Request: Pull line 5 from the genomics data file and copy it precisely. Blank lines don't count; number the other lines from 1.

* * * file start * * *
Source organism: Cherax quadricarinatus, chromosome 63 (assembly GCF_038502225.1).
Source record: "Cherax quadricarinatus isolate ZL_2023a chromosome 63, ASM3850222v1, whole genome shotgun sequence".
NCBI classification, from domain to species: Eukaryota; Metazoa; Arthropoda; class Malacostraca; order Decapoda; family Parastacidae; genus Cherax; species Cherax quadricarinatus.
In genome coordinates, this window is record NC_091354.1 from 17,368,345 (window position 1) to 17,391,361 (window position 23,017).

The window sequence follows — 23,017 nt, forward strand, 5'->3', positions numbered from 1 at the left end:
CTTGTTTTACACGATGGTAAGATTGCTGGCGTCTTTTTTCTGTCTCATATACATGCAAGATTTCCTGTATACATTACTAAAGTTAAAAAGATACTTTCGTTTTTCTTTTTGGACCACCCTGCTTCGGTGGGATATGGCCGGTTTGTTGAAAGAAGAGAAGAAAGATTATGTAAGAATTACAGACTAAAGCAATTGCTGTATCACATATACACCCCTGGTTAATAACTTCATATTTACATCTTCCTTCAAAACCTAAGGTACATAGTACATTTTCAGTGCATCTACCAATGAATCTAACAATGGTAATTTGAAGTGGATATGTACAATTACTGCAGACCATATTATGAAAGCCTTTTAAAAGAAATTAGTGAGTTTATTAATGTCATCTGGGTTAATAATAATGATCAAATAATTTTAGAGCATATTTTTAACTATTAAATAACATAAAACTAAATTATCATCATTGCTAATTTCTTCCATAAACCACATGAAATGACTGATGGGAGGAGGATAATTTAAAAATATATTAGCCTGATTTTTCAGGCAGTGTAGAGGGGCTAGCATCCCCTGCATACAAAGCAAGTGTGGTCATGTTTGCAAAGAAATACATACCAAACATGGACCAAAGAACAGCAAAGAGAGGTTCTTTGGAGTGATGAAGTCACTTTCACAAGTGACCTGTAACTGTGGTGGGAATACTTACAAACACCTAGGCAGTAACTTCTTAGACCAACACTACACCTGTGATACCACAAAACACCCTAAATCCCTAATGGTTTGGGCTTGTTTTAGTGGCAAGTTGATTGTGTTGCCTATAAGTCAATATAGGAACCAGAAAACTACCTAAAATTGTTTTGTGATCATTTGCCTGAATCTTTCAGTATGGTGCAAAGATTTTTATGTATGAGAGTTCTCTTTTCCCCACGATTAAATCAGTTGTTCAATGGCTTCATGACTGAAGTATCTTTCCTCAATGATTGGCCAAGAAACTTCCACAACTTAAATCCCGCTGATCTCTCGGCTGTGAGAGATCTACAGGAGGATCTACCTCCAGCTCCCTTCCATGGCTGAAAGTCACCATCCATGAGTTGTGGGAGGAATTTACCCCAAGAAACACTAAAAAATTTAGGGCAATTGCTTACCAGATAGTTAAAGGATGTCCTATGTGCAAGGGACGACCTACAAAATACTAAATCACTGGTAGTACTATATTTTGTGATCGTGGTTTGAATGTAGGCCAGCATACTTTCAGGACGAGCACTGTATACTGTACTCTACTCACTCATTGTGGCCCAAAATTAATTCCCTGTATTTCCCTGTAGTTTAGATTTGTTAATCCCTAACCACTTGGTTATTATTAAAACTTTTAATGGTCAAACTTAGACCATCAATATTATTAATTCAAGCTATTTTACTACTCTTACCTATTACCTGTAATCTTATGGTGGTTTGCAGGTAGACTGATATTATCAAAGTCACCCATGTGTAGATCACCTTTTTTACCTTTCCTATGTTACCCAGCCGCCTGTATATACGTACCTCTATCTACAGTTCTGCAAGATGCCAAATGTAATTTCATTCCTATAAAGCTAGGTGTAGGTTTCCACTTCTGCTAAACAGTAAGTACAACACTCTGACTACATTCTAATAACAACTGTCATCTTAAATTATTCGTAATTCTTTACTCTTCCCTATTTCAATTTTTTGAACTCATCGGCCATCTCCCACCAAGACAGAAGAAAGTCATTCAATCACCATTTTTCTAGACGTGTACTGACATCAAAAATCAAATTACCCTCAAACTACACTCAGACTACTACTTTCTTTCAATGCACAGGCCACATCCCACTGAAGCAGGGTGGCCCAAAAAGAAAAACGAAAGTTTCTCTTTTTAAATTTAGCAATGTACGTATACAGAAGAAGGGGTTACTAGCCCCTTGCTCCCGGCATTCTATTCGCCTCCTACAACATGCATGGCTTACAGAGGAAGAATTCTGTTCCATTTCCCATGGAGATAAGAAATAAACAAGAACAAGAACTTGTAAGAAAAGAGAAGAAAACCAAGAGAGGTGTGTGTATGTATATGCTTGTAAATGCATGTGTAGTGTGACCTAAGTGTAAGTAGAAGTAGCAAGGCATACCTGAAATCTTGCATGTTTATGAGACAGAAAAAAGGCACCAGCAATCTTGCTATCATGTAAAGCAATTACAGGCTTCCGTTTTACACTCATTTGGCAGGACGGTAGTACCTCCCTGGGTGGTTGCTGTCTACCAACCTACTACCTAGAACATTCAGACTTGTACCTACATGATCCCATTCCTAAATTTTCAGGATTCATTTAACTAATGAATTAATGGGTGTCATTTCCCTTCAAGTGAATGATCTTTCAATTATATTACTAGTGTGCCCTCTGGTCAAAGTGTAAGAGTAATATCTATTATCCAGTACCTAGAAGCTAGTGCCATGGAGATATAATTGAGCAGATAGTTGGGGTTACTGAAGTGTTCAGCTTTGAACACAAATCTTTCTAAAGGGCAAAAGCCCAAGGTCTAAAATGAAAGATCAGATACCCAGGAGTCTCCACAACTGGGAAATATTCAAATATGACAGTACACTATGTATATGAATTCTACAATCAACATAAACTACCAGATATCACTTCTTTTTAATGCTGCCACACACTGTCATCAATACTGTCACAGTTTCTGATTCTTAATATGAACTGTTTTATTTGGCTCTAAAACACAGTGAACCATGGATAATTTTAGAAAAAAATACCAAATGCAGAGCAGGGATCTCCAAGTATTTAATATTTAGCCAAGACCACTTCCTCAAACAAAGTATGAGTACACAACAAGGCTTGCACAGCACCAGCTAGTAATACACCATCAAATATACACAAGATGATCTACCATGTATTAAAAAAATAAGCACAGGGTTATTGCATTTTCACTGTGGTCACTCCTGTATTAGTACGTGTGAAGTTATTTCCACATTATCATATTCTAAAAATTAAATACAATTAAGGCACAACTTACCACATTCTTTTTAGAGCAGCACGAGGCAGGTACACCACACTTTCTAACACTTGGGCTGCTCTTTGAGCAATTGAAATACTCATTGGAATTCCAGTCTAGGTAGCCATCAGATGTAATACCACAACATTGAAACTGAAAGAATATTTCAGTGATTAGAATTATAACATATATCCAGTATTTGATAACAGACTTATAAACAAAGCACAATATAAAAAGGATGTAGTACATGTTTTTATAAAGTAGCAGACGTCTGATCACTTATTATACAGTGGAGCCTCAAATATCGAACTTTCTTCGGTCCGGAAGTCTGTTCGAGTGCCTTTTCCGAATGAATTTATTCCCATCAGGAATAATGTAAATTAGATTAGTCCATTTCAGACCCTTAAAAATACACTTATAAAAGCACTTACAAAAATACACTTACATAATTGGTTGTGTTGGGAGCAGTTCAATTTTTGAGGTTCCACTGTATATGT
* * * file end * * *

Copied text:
The window sequence follows — 23,017 nt, forward strand, 5'->3', positions numbered from 1 at the left end: